How to keep your cash out of trouble

Clare Francis reports on the ethical funds that aim to mix profit with principles
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The Independent Online

The row over genetically modified crops and reprocessing of nuclear waste at Sellafield demonstrate our increasing awareness of the harm we inflict on our environment.

The row over genetically modified crops and reprocessing of nuclear waste at Sellafield demonstrate our increasing awareness of the harm we inflict on our environment.

This knowledge is encouraging a growing number of people to opt for ethical funds. These invest in companies with positive environmental policies, and avoid industries and countries whose activities are considered harmful.

Such sectors include tobacco, armaments, pollutants, child pornography and organo- phosphates, which are sprayed on crops.

There is likely to be a growth in the number of ethical investments from July, when new government regulations come into force making it compulsory for pension fund trustees to declare their position on ethical investments.

"Unethical" investments are likely to cause uproar; the news earlier this year that the Labour Party pension scheme invests in an animal research laboratory certainly did.

Even if you are ethically aware, it is still important for the majority of investors to get a good return on their money.

"The awareness of ethical funds is mushrooming," says David Vincent, principal of Sheffield-based independent financial adviser (IFA) Ethical Investments.

"There is a general acceptance that we should have more responsibility for the societies we live in, and there has been a move away from the traditional view that ethical funds are quirky and radical."

Ethical funds tend to be categorised by their shade of "green". Dark green funds, such as the Clerical Medical Evergreen Fund or Commercial Union's Evergreen Trust, tend to be much higher risk than lighter green funds. This relates to the strict criteria that have to be met for the company to pass the screening process. With dark green funds, whole sectors of the market are excluded which may have a direct effect on performance.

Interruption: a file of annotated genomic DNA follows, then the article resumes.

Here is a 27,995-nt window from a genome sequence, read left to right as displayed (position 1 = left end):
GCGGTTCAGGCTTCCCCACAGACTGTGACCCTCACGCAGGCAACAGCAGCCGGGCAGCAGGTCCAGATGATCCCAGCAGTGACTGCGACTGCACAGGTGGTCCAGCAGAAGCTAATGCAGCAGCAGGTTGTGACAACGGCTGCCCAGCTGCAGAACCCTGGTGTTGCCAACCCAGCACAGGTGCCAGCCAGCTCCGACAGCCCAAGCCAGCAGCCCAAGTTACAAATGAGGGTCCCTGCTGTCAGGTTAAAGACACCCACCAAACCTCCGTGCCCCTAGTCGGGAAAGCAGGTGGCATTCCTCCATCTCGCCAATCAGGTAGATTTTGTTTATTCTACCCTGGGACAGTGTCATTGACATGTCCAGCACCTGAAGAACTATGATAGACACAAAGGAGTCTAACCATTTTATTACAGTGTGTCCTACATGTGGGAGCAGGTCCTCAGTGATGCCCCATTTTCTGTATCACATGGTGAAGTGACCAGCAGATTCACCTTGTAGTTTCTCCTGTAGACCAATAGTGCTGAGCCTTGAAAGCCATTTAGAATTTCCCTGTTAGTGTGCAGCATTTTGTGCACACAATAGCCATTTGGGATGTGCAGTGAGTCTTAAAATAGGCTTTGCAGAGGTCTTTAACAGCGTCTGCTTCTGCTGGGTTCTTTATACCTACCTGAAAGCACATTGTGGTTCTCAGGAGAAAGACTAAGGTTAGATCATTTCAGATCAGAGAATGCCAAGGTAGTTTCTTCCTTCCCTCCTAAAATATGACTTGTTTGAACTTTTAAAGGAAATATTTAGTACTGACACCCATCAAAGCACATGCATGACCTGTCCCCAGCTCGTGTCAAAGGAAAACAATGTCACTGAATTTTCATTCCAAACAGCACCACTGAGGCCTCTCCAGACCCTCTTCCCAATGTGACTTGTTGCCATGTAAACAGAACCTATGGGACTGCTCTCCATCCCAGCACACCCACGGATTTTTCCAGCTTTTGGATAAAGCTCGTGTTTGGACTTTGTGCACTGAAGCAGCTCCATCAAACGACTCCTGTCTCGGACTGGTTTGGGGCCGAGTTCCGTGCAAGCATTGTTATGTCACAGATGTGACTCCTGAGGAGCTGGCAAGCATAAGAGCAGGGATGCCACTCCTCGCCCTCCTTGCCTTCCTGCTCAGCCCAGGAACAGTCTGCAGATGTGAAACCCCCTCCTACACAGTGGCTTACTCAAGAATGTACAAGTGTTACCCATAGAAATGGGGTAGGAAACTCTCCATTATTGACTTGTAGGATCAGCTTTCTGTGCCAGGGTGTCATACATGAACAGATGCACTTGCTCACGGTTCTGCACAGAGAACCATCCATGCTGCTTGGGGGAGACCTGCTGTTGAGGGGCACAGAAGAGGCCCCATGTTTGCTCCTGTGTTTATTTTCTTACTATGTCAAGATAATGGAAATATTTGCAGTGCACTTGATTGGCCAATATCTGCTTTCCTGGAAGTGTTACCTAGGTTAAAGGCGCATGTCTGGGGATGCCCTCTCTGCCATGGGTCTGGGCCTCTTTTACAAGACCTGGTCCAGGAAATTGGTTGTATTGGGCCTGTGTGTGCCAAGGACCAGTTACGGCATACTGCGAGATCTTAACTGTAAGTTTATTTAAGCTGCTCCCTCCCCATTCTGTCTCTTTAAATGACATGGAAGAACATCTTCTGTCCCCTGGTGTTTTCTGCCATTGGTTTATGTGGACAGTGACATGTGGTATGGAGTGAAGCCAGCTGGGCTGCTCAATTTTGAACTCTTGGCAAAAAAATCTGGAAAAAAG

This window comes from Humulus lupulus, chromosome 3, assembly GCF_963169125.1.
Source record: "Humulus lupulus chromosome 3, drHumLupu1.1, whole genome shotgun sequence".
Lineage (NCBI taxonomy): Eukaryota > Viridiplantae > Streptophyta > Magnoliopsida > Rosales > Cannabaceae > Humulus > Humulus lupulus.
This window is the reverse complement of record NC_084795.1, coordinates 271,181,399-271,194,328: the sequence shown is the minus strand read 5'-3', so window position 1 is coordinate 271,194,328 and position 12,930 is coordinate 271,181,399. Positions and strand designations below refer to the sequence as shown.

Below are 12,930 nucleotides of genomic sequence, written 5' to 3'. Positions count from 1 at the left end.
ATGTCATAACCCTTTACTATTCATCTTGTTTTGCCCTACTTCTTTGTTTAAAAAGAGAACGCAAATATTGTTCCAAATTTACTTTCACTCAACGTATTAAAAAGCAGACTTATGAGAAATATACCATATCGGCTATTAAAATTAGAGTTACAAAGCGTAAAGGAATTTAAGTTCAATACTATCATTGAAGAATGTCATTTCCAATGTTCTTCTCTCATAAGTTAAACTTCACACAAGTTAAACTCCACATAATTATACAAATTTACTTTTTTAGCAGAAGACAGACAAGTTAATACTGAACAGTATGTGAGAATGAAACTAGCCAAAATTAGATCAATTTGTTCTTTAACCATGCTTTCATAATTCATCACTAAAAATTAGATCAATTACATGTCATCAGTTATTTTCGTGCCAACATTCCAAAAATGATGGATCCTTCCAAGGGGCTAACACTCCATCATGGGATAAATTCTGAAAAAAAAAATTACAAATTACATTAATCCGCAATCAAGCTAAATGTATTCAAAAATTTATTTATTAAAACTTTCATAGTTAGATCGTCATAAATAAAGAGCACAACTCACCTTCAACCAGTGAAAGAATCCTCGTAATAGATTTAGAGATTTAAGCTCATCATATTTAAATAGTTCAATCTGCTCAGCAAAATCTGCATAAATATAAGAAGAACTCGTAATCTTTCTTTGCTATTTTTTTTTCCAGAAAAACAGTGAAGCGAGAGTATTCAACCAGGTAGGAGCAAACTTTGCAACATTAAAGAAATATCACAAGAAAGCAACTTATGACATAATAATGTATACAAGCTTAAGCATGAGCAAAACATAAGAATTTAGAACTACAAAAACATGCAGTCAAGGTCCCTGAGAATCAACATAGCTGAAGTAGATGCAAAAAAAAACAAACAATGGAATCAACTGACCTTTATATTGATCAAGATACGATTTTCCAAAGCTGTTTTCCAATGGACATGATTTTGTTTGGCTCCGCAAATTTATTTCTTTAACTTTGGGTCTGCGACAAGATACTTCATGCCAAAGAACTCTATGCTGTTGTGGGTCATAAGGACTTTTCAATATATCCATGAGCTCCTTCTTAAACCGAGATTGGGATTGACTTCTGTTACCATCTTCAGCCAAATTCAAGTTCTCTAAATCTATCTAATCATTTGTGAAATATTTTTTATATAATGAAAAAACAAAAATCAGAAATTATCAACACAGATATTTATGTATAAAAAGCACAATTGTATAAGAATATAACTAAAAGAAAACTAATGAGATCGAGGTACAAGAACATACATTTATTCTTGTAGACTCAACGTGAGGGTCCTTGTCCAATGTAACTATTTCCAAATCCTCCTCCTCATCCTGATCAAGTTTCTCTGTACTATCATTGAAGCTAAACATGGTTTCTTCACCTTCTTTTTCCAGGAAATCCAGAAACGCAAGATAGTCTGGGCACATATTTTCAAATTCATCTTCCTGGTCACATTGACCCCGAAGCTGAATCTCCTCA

"Those who feel very strongly about certain areas and issues may well be willing to sacrifice performance gains because they feel that they have invested ethically," says Amanda Davidson, director of IFA Holden Meehan.

"However, light green funds tend to be less volatile and produce better returns owing to the fact that they include all sectors and opt for the best company within the remit."

Murray Johnstone's Ethical World Fund is a light green fund. Launched last June, it already has £13.4m in funds under management, consistently achieving top quartile performance.

All the companies in the portfolio are ethically screened to check their policy towards the environment, workplace issues, human rights, weapons manufacturing, product safety and impact. The last of these categories includes alcohol and tobacco products, pornography and gambling, animal welfare and community involvement.

Companies which won't pass the screening process are those which fail to comply with local environmental regulations or engage in child labour or deny basic human rights. The Murray Johnstone Fund has a global portfolio, although certain countries are excluded for political or human rights reasons, such as Indonesia, Malaysia and Burma. However, the fund has exposure to some of the big players in the stock market at the moment, such as Cisco Systems.

This illustrates that, contrary to widespread belief, an ethical fund does not necessarily deny you exposure to the best-performing shares. Those who want to invest in technology stocks can still do so, but these funds tend to have a wider portfolio, which reduces the volatility (both upside and downside) in comparison to a pure technology fund.

Other low- or medium-risk funds include Scottish Equitable Ethical Care Equity Trust, Henderson Ethical Fund, NPI Global Care Trust and Standard Life UK Ethical Fund.

For those seeking a stricter fund but not wanting to take too many chances with their money, medium-green funds include Scottish Life's Ethical Fund, Skandia Ethical Selection, Credit Suisse Fellowship Fund and the Equitable Ethical Trust.

Despite their increase in popularity, the amount of money invested in ethical funds still only accounts for 1 per cent of the market. However, the number of funds available is rising.

Holden Meehan's Ms Davidson predicts that it will become the norm for management houses to have an ethical fund.

But Lorna Hutchison, investment marketing manager at Scottish Life, says part of the reason why relatively few people invest in ethical funds is because financial advisers don't keep their clients informed.

"A lot of our mainstream IFAs have steered clear of the ethical market because they regard it as a minefield and don't even ask a client about their ethical views," she says.

Contacts: Ethical Investments, 0114-229 5959; Holden Meehan, 0207-692 1700; Scottish Life, 0131-456 7477.

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